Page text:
Pamplona, Spain — The words rang out in the early morning streets:
A San Fermín pedimos,
por ser nuestro patrón,
nos guíe en el encierro
dándonos su bendición.
It was an anthem of prayer for quick feet and safe passage before the arrival of six full-grown charging bulls along a half-mile stretch of cobblestones here in a part of Pamplona that dates back to medieval times. Thrice the runners sang the homily of the city's patron saint that translates as, "We ask of San Fermin, for he is our patron, to guide us in the bull run, giving us his blessing." Each iteration ended in a triumphant "Viva San Fermin! Gora San Fermin!" in both the Spanish and Basque languages.
I remember none of this.
My fellow runners, some 2,000 in all, scattered the length of the roughly 850-meter course, enacted the ritual near the statue of the saint that rested in a niche in the city wall near the starting line on Santo Domingo Street. A prelude to the daily main event of the San Fermin festival, the running of the bulls. Farther up the street, the course's first sloping leg, I resided in my head, readying for a race either life-fulfilling or incredibly stupid, or equal parts of both.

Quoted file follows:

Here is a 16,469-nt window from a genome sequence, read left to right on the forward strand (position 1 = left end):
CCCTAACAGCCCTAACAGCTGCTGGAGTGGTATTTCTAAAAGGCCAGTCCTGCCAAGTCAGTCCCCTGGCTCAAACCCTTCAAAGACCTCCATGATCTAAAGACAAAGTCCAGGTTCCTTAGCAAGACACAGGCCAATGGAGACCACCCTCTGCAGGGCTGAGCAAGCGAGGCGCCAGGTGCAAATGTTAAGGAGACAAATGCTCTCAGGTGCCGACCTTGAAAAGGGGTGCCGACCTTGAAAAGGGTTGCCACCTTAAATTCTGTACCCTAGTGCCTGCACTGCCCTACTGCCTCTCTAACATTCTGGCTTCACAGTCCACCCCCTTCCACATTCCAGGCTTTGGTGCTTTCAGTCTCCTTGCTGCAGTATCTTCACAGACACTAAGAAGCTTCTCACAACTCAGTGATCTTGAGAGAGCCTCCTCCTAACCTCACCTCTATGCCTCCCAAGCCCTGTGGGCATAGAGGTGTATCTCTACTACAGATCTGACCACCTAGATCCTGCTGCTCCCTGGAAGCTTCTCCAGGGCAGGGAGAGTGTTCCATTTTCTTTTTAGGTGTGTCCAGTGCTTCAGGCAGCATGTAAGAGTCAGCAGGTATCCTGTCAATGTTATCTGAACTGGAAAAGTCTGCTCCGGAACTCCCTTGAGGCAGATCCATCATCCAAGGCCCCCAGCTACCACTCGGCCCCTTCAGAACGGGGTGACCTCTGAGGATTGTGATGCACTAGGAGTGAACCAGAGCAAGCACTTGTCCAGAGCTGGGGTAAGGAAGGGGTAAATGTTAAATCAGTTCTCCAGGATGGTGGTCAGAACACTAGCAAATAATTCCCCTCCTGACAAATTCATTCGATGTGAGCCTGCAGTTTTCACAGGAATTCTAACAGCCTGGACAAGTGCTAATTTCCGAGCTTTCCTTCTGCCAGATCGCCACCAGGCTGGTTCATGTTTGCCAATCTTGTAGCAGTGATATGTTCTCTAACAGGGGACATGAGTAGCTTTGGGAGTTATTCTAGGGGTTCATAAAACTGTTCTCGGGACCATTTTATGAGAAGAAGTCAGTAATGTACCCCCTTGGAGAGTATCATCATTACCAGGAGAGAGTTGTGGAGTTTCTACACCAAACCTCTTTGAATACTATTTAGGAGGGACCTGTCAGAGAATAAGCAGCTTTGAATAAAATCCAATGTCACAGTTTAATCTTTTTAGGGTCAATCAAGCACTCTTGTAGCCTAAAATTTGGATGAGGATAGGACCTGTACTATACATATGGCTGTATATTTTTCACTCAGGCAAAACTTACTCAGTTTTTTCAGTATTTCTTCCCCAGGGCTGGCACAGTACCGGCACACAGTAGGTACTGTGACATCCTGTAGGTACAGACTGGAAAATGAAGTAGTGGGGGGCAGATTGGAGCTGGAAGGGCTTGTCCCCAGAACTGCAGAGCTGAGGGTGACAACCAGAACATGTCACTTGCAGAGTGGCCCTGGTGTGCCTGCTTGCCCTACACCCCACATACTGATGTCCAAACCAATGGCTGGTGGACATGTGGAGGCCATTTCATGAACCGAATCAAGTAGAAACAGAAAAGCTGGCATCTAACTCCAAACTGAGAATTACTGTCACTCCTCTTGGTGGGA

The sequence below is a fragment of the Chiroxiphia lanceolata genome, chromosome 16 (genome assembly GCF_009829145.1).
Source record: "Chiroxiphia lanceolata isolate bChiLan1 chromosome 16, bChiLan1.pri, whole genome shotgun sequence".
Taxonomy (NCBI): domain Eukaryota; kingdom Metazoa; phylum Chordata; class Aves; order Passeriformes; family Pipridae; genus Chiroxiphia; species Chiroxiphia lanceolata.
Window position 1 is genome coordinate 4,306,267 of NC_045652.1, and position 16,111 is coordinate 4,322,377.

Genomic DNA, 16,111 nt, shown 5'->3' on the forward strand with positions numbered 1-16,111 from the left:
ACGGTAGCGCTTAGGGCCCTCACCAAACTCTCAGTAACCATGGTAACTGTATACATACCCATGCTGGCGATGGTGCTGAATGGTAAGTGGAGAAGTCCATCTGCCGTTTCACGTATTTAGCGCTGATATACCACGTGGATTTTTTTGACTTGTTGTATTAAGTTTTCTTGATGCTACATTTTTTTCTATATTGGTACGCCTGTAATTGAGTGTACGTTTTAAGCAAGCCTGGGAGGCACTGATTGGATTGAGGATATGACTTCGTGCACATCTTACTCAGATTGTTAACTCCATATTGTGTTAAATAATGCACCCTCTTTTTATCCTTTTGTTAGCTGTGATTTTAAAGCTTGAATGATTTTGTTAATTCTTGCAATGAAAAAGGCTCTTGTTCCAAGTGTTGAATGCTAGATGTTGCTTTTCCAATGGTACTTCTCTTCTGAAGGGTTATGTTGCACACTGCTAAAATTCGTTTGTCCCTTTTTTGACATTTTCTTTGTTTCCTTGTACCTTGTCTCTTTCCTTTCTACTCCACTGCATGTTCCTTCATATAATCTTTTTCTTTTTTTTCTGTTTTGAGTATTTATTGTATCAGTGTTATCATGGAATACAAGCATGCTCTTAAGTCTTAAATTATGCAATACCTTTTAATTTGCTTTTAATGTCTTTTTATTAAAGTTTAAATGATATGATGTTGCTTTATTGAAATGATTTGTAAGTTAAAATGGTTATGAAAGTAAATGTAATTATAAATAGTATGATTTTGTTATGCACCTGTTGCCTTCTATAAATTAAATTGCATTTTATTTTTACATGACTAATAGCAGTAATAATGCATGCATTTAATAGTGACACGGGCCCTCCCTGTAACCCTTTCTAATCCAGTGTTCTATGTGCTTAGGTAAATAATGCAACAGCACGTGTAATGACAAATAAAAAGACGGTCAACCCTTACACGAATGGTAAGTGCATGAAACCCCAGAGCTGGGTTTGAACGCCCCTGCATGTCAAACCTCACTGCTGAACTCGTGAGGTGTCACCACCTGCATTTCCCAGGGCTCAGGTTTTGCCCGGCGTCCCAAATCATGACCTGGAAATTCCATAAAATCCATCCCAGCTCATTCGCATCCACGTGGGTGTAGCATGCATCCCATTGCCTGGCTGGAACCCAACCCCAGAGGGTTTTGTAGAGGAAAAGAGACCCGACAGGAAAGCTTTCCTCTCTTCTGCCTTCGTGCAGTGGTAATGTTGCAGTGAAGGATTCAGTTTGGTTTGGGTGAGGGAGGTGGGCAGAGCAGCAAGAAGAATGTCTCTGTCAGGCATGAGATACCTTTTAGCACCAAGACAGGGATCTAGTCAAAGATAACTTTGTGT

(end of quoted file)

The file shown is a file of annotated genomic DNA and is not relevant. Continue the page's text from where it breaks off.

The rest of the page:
I stood cloaked in white pants, white shirt and a red scarf. My own routine occupied most of my attention. Be sure to stretch. Wipe the dust from the soles of your shoes. What time is it? Could I jump over that fence or better to try to slide?
My run plan plays on repeat in my mind, as spectators in the multitude of balconies above me join in eager anticipation of what will shortly come. My travel companions and I had scouted the course the night before, a valiant attempt to assuage nerves and stitch together some semblance of safety for an arguably reckless activity that regularly sees runners gored by a bull's horn and where 16 people have died since 1910. This morning, the pavement is damp and sticky: damp from the street cleaners who just hours earlier hosed away the remnants of the previous night's celebrations; sticky from the adhesive sprayed on the cobblestone to offer runners a glimmer of an advantage.
I go over the blueprint again and again. Stay close to the side, away from the middle of the road. Run past the town hall and into the plaza but stay to the left — the bulls' momentum will lead them to the right as they head into the next street. If need be, use the fence here to vacate the course, allowing adrenaline to decide the earlier leap-or-slide debate.
My focus breaks when I hear the bang of the first rocket exploding in the sky.
The time is 8 a.m.
The bull corral has opened.
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